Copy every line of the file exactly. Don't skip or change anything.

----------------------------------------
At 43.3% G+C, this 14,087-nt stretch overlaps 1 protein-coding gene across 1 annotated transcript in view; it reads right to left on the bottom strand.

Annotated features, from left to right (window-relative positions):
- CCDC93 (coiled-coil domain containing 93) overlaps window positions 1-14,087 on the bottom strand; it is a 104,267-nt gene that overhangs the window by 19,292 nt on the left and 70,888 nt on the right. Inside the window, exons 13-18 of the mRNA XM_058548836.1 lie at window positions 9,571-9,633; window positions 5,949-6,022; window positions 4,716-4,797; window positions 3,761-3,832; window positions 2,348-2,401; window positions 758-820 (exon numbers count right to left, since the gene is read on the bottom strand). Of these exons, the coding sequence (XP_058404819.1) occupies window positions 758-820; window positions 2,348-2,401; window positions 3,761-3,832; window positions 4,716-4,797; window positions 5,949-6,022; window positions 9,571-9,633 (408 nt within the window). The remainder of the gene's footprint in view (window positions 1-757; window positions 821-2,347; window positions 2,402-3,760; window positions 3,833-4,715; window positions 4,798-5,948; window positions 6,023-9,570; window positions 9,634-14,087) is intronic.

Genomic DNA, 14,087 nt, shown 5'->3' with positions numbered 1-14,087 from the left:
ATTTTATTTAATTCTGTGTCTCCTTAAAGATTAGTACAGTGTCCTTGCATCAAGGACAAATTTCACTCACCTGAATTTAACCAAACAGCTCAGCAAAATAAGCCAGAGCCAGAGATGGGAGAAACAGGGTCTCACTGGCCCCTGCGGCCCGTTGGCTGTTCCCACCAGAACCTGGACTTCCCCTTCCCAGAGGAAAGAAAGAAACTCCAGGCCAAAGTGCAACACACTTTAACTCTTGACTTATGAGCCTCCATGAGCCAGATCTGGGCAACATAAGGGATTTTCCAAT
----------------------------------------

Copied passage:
At 43.3% G+C, this 14,087-nt stretch overlaps 1 protein-coding gene across 1 annotated transcript in view; it reads right to left on the bottom strand.

Annotated features, from left to right (window-relative positions):
- CCDC93 (coiled-coil domain containing 93) overlaps window positions 1-14,087 on the bottom strand; it is a 104,267-nt gene that overhangs the window by 19,292 nt on the left and 70,888 nt on the right. Inside the window, exons 13-18 of the mRNA XM_058548836.1 lie at window positions 9,571-9,633; window positions 5,949-6,022; window positions 4,716-4,797; window positions 3,761-3,832; window positions 2,348-2,401; window positions 758-820 (exon numbers count right to left, since the gene is read on the bottom strand). Of these exons, the coding sequence (XP_058404819.1) occupies window positions 758-820; window positions 2,348-2,401; window positions 3,761-3,832; window positions 4,716-4,797; window positions 5,949-6,022; window positions 9,571-9,633 (408 nt within the window). The remainder of the gene's footprint in view (window positions 1-757; window positions 821-2,347; window positions 2,402-3,760; window positions 3,833-4,715; window positions 4,798-5,948; window positions 6,023-9,570; window positions 9,634-14,087) is intronic.

Genomic DNA, 14,087 nt, shown 5'->3' with positions numbered 1-14,087 from the left:
ATTTTATTTAATTCTGTGTCTCCTTAAAGATTAGTACAGTGTCCTTGCATCAAGGACAAATTTCACTCACCTGAATTTAACCAAACAGCTCAGCAAAATAAGCCAGAGCCAGAGATGGGAGAAACAGGGTCTCACTGGCCCCTGCGGCCCGTTGGCTGTTCCCACCAGAACCTGGACTTCCCCTTCCCAGAGGAAAGAAAGAAACTCCAGGCCAAAGTGCAACACACTTTAACTCTTGACTTATGAGCCTCCATGAGCCAGATCTGGGCAACATAAGGGATTTTCCAAT